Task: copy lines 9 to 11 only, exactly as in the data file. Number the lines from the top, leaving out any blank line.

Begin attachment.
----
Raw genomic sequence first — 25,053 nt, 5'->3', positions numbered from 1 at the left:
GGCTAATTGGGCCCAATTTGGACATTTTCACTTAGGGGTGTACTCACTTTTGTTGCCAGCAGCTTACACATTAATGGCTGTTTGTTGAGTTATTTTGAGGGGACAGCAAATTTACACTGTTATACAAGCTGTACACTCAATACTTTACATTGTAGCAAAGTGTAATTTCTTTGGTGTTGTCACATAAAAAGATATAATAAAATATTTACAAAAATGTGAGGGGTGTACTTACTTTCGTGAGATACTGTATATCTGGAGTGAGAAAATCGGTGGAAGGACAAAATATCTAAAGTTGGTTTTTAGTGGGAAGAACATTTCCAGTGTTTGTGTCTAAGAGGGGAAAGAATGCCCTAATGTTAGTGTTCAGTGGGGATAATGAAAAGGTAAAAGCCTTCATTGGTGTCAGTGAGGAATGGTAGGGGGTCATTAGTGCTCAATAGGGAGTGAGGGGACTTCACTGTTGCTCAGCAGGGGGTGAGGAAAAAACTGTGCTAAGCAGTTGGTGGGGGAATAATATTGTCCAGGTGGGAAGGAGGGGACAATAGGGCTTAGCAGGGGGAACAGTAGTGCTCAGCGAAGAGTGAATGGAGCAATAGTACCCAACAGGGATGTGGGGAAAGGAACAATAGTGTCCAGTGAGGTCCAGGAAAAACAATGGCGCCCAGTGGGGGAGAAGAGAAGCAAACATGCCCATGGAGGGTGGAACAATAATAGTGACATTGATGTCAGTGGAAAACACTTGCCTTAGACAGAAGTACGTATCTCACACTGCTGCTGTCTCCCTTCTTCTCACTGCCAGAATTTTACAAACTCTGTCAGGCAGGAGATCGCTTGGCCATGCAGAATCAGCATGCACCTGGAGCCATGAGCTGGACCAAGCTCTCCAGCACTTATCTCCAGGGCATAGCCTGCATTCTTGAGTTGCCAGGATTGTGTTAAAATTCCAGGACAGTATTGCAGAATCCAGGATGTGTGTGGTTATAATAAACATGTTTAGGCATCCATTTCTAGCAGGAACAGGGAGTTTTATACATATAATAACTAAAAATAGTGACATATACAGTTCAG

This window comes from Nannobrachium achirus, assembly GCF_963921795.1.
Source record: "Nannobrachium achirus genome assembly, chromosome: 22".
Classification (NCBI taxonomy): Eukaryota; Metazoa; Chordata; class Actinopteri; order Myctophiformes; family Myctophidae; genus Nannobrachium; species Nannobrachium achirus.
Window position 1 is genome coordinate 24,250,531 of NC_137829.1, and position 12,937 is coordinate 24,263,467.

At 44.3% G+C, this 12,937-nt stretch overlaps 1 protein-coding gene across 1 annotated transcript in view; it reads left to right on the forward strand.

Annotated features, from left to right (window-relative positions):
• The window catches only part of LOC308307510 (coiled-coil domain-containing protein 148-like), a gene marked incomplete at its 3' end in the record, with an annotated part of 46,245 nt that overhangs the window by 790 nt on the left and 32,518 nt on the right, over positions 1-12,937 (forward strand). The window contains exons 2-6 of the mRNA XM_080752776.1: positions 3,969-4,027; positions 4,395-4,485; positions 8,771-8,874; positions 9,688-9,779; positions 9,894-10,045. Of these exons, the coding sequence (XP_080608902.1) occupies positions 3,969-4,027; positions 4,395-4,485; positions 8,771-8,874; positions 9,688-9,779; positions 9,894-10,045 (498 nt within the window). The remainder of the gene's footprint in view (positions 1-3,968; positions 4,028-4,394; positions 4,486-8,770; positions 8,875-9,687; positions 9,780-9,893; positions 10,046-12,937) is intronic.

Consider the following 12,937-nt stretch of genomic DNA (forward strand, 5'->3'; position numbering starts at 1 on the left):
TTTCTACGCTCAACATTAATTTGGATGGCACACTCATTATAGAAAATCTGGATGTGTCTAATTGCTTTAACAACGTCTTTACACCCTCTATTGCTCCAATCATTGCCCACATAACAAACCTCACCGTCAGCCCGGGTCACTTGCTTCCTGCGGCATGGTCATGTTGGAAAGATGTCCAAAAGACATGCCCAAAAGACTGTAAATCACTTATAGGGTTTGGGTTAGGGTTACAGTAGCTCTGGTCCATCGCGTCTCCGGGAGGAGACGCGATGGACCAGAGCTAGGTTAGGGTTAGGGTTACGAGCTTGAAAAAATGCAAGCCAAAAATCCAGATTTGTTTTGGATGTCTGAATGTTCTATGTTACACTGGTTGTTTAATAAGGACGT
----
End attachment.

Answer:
• The window catches only part of LOC308307510 (coiled-coil domain-containing protein 148-like), a gene marked incomplete at its 3' end in the record, with an annotated part of 46,245 nt that overhangs the window by 790 nt on the left and 32,518 nt on the right, over positions 1-12,937 (forward strand). The window contains exons 2-6 of the mRNA XM_080752776.1: positions 3,969-4,027; positions 4,395-4,485; positions 8,771-8,874; positions 9,688-9,779; positions 9,894-10,045. Of these exons, the coding sequence (XP_080608902.1) occupies positions 3,969-4,027; positions 4,395-4,485; positions 8,771-8,874; positions 9,688-9,779; positions 9,894-10,045 (498 nt within the window). The remainder of the gene's footprint in view (positions 1-3,968; positions 4,028-4,394; positions 4,486-8,770; positions 8,875-9,687; positions 9,780-9,893; positions 10,046-12,937) is intronic.

Consider the following 12,937-nt stretch of genomic DNA (forward strand, 5'->3'; position numbering starts at 1 on the left):
TTTCTACGCTCAACATTAATTTGGATGGCACACTCATTATAGAAAATCTGGATGTGTCTAATTGCTTTAACAACGTCTTTACACCCTCTATTGCTCCAATCATTGCCCACATAACAAACCTCACCGTCAGCCCGGGTCACTTGCTTCCTGCGGCATGGTCATGTTGGAAAGATGTCCAAAAGACATGCCCAAAAGACTGTAAATCACTTATAGGGTTTGGGTTAGGGTTACAGTAGCTCTGGTCCATCGCGTCTCCGGGAGGAGACGCGATGGACCAGAGCTAGGTTAGGGTTAGGGTTACGAGCTTGAAAAAATGCAAGCCAAAAATCCAGATTTGTTTTGGATGTCTGAATGTTCTATGTTACACTGGTTGTTTAATAAGGACGT